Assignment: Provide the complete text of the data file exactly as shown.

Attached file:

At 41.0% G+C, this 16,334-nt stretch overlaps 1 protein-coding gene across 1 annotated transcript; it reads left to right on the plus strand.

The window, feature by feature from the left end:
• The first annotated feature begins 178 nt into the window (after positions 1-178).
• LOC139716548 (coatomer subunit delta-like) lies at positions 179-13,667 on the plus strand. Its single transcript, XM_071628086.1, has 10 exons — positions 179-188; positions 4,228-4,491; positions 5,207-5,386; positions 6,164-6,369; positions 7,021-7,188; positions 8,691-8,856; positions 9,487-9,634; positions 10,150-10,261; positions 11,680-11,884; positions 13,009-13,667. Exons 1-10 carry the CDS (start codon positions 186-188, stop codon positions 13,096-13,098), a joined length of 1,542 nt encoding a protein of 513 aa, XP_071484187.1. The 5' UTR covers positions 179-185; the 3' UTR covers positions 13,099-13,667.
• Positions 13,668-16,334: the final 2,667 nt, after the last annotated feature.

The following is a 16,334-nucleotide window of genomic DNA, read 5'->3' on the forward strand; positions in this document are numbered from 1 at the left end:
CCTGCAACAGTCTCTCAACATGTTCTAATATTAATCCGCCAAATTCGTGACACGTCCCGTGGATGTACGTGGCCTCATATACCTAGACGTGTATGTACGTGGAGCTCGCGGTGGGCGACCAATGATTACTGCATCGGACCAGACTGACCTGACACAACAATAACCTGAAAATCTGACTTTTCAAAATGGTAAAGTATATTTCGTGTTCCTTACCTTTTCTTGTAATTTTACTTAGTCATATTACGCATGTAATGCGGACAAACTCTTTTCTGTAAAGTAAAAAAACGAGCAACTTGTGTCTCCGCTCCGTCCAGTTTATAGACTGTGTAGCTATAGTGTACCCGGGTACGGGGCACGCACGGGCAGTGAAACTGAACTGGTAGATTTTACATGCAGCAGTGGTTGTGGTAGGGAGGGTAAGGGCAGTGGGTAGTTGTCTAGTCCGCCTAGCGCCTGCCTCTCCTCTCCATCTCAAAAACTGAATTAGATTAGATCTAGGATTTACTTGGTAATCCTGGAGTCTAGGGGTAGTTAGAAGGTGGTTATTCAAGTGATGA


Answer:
At 41.0% G+C, this 16,334-nt stretch overlaps 1 protein-coding gene across 1 annotated transcript; it reads left to right on the plus strand.

The window, feature by feature from the left end:
• The first annotated feature begins 178 nt into the window (after positions 1-178).
• LOC139716548 (coatomer subunit delta-like) lies at positions 179-13,667 on the plus strand. Its single transcript, XM_071628086.1, has 10 exons — positions 179-188; positions 4,228-4,491; positions 5,207-5,386; positions 6,164-6,369; positions 7,021-7,188; positions 8,691-8,856; positions 9,487-9,634; positions 10,150-10,261; positions 11,680-11,884; positions 13,009-13,667. Exons 1-10 carry the CDS (start codon positions 186-188, stop codon positions 13,096-13,098), a joined length of 1,542 nt encoding a protein of 513 aa, XP_071484187.1. The 5' UTR covers positions 179-185; the 3' UTR covers positions 13,099-13,667.
• Positions 13,668-16,334: the final 2,667 nt, after the last annotated feature.

The following is a 16,334-nucleotide window of genomic DNA, read 5'->3' on the forward strand; positions in this document are numbered from 1 at the left end:
CCTGCAACAGTCTCTCAACATGTTCTAATATTAATCCGCCAAATTCGTGACACGTCCCGTGGATGTACGTGGCCTCATATACCTAGACGTGTATGTACGTGGAGCTCGCGGTGGGCGACCAATGATTACTGCATCGGACCAGACTGACCTGACACAACAATAACCTGAAAATCTGACTTTTCAAAATGGTAAAGTATATTTCGTGTTCCTTACCTTTTCTTGTAATTTTACTTAGTCATATTACGCATGTAATGCGGACAAACTCTTTTCTGTAAAGTAAAAAAACGAGCAACTTGTGTCTCCGCTCCGTCCAGTTTATAGACTGTGTAGCTATAGTGTACCCGGGTACGGGGCACGCACGGGCAGTGAAACTGAACTGGTAGATTTTACATGCAGCAGTGGTTGTGGTAGGGAGGGTAAGGGCAGTGGGTAGTTGTCTAGTCCGCCTAGCGCCTGCCTCTCCTCTCCATCTCAAAAACTGAATTAGATTAGATCTAGGATTTACTTGGTAATCCTGGAGTCTAGGGGTAGTTAGAAGGTGGTTATTCAAGTGATGA